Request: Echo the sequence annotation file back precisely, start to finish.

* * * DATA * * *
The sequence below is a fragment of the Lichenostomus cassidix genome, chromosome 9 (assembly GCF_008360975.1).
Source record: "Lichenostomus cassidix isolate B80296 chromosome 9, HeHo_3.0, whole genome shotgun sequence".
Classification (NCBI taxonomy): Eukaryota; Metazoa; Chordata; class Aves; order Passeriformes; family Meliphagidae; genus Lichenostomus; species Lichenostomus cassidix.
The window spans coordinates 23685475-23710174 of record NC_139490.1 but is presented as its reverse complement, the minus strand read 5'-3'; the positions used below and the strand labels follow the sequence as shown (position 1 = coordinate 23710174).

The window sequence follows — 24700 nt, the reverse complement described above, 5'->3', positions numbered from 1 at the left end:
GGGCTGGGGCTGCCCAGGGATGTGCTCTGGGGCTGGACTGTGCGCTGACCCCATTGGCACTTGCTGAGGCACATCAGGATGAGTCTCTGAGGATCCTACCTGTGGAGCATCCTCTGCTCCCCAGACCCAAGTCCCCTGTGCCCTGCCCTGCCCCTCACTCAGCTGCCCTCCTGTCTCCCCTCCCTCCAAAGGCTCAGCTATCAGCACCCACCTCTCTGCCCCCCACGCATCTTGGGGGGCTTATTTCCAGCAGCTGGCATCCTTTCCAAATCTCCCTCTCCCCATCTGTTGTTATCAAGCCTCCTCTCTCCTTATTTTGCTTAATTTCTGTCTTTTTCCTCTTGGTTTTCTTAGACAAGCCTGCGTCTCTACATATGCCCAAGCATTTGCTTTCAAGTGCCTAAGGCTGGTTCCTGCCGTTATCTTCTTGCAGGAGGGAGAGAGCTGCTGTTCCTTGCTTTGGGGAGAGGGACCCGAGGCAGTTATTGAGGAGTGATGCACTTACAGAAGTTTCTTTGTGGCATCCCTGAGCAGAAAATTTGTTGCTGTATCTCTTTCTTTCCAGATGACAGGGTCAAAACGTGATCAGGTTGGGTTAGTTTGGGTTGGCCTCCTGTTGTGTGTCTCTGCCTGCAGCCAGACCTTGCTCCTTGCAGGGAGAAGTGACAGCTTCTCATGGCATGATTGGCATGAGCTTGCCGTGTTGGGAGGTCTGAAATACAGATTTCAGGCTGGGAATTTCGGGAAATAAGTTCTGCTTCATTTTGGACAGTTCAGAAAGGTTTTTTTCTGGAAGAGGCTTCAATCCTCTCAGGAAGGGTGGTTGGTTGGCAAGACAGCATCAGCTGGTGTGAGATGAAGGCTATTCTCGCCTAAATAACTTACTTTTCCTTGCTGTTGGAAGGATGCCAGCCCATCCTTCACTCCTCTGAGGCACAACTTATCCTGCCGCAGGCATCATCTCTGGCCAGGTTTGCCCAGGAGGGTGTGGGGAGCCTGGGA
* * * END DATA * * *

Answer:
The sequence below is a fragment of the Lichenostomus cassidix genome, chromosome 9 (assembly GCF_008360975.1).
Source record: "Lichenostomus cassidix isolate B80296 chromosome 9, HeHo_3.0, whole genome shotgun sequence".
Classification (NCBI taxonomy): Eukaryota; Metazoa; Chordata; class Aves; order Passeriformes; family Meliphagidae; genus Lichenostomus; species Lichenostomus cassidix.
The window spans coordinates 23685475-23710174 of record NC_139490.1 but is presented as its reverse complement, the minus strand read 5'-3'; the positions used below and the strand labels follow the sequence as shown (position 1 = coordinate 23710174).

The window sequence follows — 24700 nt, the reverse complement described above, 5'->3', positions numbered from 1 at the left end:
GGGCTGGGGCTGCCCAGGGATGTGCTCTGGGGCTGGACTGTGCGCTGACCCCATTGGCACTTGCTGAGGCACATCAGGATGAGTCTCTGAGGATCCTACCTGTGGAGCATCCTCTGCTCCCCAGACCCAAGTCCCCTGTGCCCTGCCCTGCCCCTCACTCAGCTGCCCTCCTGTCTCCCCTCCCTCCAAAGGCTCAGCTATCAGCACCCACCTCTCTGCCCCCCACGCATCTTGGGGGGCTTATTTCCAGCAGCTGGCATCCTTTCCAAATCTCCCTCTCCCCATCTGTTGTTATCAAGCCTCCTCTCTCCTTATTTTGCTTAATTTCTGTCTTTTTCCTCTTGGTTTTCTTAGACAAGCCTGCGTCTCTACATATGCCCAAGCATTTGCTTTCAAGTGCCTAAGGCTGGTTCCTGCCGTTATCTTCTTGCAGGAGGGAGAGAGCTGCTGTTCCTTGCTTTGGGGAGAGGGACCCGAGGCAGTTATTGAGGAGTGATGCACTTACAGAAGTTTCTTTGTGGCATCCCTGAGCAGAAAATTTGTTGCTGTATCTCTTTCTTTCCAGATGACAGGGTCAAAACGTGATCAGGTTGGGTTAGTTTGGGTTGGCCTCCTGTTGTGTGTCTCTGCCTGCAGCCAGACCTTGCTCCTTGCAGGGAGAAGTGACAGCTTCTCATGGCATGATTGGCATGAGCTTGCCGTGTTGGGAGGTCTGAAATACAGATTTCAGGCTGGGAATTTCGGGAAATAAGTTCTGCTTCATTTTGGACAGTTCAGAAAGGTTTTTTTCTGGAAGAGGCTTCAATCCTCTCAGGAAGGGTGGTTGGTTGGCAAGACAGCATCAGCTGGTGTGAGATGAAGGCTATTCTCGCCTAAATAACTTACTTTTCCTTGCTGTTGGAAGGATGCCAGCCCATCCTTCACTCCTCTGAGGCACAACTTATCCTGCCGCAGGCATCATCTCTGGCCAGGTTTGCCCAGGAGGGTGTGGGGAGCCTGGGA